Press Releases

Houses built on NHS land sold for up to 9.6 times the average nurse’s salary

Of the planned homes to be built for sale on NHS land, 67% will be unaffordable to a nurse on an average salary

The average sale prices of many houses built on NHS land is 9.6 times the average annual salary of a nurse at £306,434. At present 5% of the homes built on sold-off NHS land will be for genuinely affordable social rent with 30% of sites having no plans for affordable housing at all, according to new analysis published by New Economics Foundation today.

The analysis takes a fresh look at 23 sites the NHS declared surplus’ in England in the last year, and it shows, once again, that the sale of NHS land is fundamentally failing to produce the affordable homes we need, and is exacerbating the deep affordability crisis across the UK. Meanwhile there are currently 1.2 million English households on the waiting list for social housing, but the majority of homes built on NHS land will be out of reach to those who most need them.

The report recommends introducing an NHS Land community-lock’ where any land asset sold by the NHS through choice, necessity or obligation can only be used for community benefit. Meaning that the community served by the NHS Trust will benefit from the sale of an asset and those working for the NHS Trust will be able to purchase or rent homes on the land. This is part of a wider recommendation to create a People’s Land Bank’ which would hold surplus public sites to be used strategically in partnership with communities to meet their needs for affordable housing.

The NHS is selling off land as part of the Government’s Public Land for Housing Programme, which has the dual aim of releasing enough land for 160,000 homes by 2020, and raising £5 billion in capital receipts. The recent National Audit Office report found that the government is currently expected to fall almost 100,000 homes short of this target by 2020. There is also little planning for the types of homes being built – so much so that the Ministry of Housing Communities and Local Government (MHCLG) do not collect or publish data on the number of affordable homes built. Further, MHCLG has not published an annual report on the land for new homes programme since February 2017. When NEF requested this information using a Freedom of Information Request, the information was denied.

In 2016 a survey by the Royal College of Nursing found that 40% of nurses in London plan to leave the capital within 5 years, because of the cost of housing. The average RCN member spent 50% of their take home pay on housing and transport. Despite this, when we looked at the two large NHS sites in London with planning permission for development in 2017/​18, we found that none of the homes being built for sale would be at a price which would be affordable to nurses. The two sites are:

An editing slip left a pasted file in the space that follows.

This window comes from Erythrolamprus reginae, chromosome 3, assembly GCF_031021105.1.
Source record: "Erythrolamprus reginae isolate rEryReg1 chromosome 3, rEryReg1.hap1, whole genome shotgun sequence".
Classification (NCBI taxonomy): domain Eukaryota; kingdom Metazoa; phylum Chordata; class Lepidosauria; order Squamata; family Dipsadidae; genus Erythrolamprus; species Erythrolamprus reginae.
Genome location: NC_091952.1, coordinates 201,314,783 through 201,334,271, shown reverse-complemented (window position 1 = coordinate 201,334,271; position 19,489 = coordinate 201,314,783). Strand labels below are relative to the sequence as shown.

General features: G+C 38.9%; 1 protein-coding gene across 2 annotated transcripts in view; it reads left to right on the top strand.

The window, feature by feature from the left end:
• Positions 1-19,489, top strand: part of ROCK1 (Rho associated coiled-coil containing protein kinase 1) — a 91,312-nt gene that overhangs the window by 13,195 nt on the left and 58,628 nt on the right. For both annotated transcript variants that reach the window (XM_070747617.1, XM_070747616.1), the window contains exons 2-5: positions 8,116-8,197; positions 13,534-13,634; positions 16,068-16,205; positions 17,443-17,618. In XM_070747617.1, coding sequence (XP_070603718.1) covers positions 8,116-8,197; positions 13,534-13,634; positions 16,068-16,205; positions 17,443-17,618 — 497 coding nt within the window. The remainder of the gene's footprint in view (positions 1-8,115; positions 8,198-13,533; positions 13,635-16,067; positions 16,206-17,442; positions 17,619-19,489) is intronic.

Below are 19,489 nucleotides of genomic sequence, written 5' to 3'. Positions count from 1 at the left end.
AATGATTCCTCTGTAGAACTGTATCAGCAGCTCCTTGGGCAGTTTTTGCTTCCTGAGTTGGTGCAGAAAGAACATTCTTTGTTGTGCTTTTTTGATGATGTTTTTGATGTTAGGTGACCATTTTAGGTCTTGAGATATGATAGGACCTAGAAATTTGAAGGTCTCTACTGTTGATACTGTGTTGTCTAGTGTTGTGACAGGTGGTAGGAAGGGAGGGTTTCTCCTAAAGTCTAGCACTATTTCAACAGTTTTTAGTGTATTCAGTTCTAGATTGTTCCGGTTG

• Thorpe Coombe Hospital, Waltham Forest: it would take an average nurse over a century to afford the deposit for a market-rate home at the site of Thorpe Coombe Hospital, which is being redeveloped into 91 homes. The London Plan requires 50% affordable housing on public land, and the council also has a borough-wide target of 50% affordable housing on new build developments, however the scheme has been approved with no affordable housing.
    Ealing Hospital: it would take 93 years for an average nurse to save for a deposit for a market-rate home on the site of Ealing Hospital. With 45% affordable housing’, on paper this site looks closer to meeting the London Plan requirement of 50%, but in reality 30% will be for shared ownership, completely out of reach for many Londoners, and only 8% will be for genuinely affordable social rent.

The analysis, which looks in detail at the planning documents for the 23 NHS sites declared surplus’ in England in 2017 – 18 that have the capacity for over 80 homes, finds that on those sites:

  • 83% of the homes being built on NHS land will be for market sale. The remaining 17% of proposed houses are classified as affordable’ but less than a third of these are for genuinely affordable social rent, with many of the rest at 80% of market rent, or for shared ownership.
  • Only 5% of the homes built on sold-off NHS land will be for genuinely affordable social rent.
  • 30% of the sites have plans for no affordable housing at all, and 61% have plans that include no socially rented housing — widely understood as the only housing that is genuinely affordable to people on low incomes.
  • Of the planned homes to be built for sale on NHS land, two thirds will be unaffordable to a nurse on an average salary. And where they could afford the mortgage repayments, a nurse would have to save for an average of 35 years to afford the deposit
  • The average expected sale price for these new homes, based on area estimates, is £306,434. This is 9.6 times the average annual salary of a nurse.

Hanna Wheatley, Researcher at the New Economics Foundation, said:

The UK is facing a worsening housing crisis – finding a decent, affordable place to live is becoming harder and harder for people and families across the country. A key part of this is the overinflated price of land dictating what gets built on it. Public land, if it must be sold, represents an opportunity to produce the kinds of homes people need. But the government’s approach to the public land sale is a shambles.

There is a clear tension between trying to raise as much money as possible from the land sale and also building the kind of homes we need – and right now the government isn’t doing either. The one-off cash injection gained by selling land to the highest bidder is small compensation for the lost opportunity of more affordable housing, and a reduction in the housing benefit bill.

Both the moral and economic cases are clear — if the Government insists on privatising the ever decreasing commons of land that we all own, they must think clearly about what that land is used for, and a massive increase the supply of affordable housing should be top of the list.”